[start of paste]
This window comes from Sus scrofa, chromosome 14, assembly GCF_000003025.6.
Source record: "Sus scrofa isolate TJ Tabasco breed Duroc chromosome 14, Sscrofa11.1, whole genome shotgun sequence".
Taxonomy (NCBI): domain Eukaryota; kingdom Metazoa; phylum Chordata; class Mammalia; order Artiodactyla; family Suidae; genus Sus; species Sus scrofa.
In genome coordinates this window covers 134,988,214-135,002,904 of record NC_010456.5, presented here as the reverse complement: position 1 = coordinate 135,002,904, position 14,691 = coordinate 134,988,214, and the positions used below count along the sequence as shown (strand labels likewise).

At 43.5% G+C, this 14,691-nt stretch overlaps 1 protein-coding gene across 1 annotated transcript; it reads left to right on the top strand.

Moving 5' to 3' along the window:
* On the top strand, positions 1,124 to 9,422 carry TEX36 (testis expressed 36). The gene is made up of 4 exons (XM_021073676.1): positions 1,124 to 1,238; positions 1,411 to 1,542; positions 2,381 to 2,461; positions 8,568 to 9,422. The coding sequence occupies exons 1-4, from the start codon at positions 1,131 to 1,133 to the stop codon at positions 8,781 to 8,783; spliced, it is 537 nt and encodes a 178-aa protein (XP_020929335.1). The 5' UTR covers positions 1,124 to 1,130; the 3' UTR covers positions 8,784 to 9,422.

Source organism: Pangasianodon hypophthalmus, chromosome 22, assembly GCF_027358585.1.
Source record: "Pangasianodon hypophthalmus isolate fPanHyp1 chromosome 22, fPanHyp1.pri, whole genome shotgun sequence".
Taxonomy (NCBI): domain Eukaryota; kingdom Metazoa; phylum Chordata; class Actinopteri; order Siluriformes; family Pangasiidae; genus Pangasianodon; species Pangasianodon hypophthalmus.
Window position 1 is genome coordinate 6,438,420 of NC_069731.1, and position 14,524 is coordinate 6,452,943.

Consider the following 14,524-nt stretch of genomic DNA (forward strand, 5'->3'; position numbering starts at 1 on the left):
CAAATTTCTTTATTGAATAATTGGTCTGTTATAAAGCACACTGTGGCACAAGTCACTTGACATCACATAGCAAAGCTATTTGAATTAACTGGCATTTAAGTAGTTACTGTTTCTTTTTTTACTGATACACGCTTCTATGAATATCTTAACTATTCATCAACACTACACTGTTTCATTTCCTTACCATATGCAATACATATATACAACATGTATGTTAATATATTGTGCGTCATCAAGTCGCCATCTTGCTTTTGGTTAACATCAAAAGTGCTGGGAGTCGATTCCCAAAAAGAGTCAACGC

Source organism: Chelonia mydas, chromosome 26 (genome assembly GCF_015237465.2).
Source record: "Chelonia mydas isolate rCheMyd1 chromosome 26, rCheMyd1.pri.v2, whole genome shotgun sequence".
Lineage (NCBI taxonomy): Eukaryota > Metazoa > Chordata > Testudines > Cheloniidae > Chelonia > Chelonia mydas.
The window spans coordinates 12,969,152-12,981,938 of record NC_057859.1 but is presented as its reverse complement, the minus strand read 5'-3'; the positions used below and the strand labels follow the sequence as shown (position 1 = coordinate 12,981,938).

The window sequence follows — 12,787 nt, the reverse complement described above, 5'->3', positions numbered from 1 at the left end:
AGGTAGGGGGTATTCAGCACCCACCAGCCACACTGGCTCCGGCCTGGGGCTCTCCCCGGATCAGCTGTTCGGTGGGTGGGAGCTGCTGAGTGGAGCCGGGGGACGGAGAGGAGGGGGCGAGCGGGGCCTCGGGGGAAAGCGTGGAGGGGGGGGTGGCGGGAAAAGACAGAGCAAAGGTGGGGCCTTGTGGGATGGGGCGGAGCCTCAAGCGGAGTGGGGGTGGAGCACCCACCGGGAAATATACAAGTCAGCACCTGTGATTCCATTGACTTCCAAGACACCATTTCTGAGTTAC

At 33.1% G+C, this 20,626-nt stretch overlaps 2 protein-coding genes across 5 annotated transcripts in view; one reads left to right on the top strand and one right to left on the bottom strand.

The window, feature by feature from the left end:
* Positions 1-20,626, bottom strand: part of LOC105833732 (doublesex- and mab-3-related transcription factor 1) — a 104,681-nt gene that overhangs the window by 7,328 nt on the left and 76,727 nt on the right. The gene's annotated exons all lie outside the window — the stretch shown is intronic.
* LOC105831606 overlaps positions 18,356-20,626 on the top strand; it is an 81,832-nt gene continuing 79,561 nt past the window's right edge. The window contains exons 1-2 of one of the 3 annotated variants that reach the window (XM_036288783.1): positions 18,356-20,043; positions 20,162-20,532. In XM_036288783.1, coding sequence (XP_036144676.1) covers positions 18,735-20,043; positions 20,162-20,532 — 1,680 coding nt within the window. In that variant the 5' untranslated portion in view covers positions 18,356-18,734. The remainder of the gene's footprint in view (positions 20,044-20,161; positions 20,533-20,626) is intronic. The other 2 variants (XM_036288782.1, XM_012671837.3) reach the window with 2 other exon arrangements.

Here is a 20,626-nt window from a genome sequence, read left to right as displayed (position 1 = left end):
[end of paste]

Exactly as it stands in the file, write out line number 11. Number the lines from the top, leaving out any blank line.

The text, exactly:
Window position 1 is genome coordinate 6,438,420 of NC_069731.1, and position 14,524 is coordinate 6,452,943.